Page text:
A federal judge in Michigan has signed a stipulated Consent Judgment protecting 16 athletes at Western Michigan University from school demands they submit to the experimental COVID-19 shots, and creating a precedent for multiple states, too.
The Great Lakes Justice Center confirmed that Judge Paul L. Maloney now has finalized the judgment that creates a permanent injunction letting those 16 athletes continue competing in intercollegiate sports despite refusing the jab that WMU tried to require.
David A. Kallman, senior counsel with GLJC, stated, “We are pleased that WMU has agreed to resolve this matter, that our clients’ religious convictions were vindicated, and that they can continue to be part of their teams, be with their teammates, and compete for WMU at the highest level in a safe manner.”
The two sides stipulated: “The student athletes involved in the vaccine lawsuit and Western Michigan University have reached a settlement of the pending litigation, allowing both parties to move forward. The settlement entails the students in the suit being awarded permanent relief from the athletics vaccine mandate, although they will continue to abide by testing and masking requirements. The university will pay their legal fees in the amount of $34,000. The court of appeals acknowledged that all parties were acting in good faith. The university wishes the student athletes well in their academic and athletic careers, and the student athletes are excited to continue their academic and athletic careers at WMU.”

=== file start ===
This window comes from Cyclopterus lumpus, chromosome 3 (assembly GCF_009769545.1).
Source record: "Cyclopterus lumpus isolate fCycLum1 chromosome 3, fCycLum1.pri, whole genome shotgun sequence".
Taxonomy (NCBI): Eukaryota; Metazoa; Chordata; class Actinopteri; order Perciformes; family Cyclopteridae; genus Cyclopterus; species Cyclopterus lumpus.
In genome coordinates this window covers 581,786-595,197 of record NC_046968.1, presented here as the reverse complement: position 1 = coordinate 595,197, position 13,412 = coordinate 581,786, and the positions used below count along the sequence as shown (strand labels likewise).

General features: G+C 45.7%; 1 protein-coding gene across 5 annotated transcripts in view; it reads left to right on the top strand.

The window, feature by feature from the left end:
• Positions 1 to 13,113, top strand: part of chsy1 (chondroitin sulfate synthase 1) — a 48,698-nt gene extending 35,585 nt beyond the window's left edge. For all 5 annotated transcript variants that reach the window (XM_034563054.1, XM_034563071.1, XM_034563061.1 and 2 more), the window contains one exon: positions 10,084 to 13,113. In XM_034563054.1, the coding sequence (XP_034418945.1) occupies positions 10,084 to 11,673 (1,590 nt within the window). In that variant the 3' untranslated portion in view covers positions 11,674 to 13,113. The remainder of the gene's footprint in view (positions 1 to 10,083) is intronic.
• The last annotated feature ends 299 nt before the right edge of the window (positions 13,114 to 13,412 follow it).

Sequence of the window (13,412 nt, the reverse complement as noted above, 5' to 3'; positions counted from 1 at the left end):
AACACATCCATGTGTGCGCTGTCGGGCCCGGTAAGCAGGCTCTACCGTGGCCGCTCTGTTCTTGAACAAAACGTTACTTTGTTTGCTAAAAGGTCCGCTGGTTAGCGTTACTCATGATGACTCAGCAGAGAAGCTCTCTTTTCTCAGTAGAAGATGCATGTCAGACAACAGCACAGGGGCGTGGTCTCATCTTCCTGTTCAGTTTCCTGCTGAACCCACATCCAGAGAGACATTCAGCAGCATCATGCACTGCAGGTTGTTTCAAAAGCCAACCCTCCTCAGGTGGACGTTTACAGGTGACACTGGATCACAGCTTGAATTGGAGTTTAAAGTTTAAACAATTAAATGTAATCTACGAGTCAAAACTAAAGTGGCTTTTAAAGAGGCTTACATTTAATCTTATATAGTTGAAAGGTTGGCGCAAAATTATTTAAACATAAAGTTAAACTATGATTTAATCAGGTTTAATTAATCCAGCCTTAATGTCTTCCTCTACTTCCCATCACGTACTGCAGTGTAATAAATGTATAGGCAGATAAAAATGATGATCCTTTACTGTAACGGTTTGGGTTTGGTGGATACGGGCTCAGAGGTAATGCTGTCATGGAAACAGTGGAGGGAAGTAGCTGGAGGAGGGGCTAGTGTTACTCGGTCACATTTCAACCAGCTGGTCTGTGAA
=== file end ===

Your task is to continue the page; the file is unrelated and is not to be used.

There previously had been a preliminary injunction against the school’s requirement that was affirmed in a unanimous, published decision by the 6th U.S. Circuit Court of Appeals.
It is this same court that now has been chosen to rule on the multitude of lawsuits that have been filed against Joe Biden’s nationwide mandate that all workers of companies that have more than 100 employees submit to the shots.
Judges Ralph B. Guy Jr., David W. McKeague, and Chad A. Readler earlier affirmed the ruling that WMU violated the athletes’ First Amendment rights by denying their requests for a religious exemption.
The decision now is binding precedent in Michigan, Ohio, Kentucky and Tennessee.
The center, on behalf of those athletes, had filed a federal civil rights action challenging WMU’s denial of their requests for religious accommodation from the college’s vaccine mandate to participate in sports.
WND earlier reported that the appeals court found that the university’s failure to grant religious exemptions “burdened their free exercise rights.”
“The university did not dispute that taking the vaccine would violate plaintiffs’ ‘sincerely held Christian beliefs.’ Yet refusing the vaccine prevents plaintiffs from participating in college sports, as they are otherwise qualified (and likely were recruited) to do. By conditioning the privilege of playing sports on plaintiffs’ willingness to abandon their sincere religious beliefs, the university burdened their free exercise rights,” the decision said.
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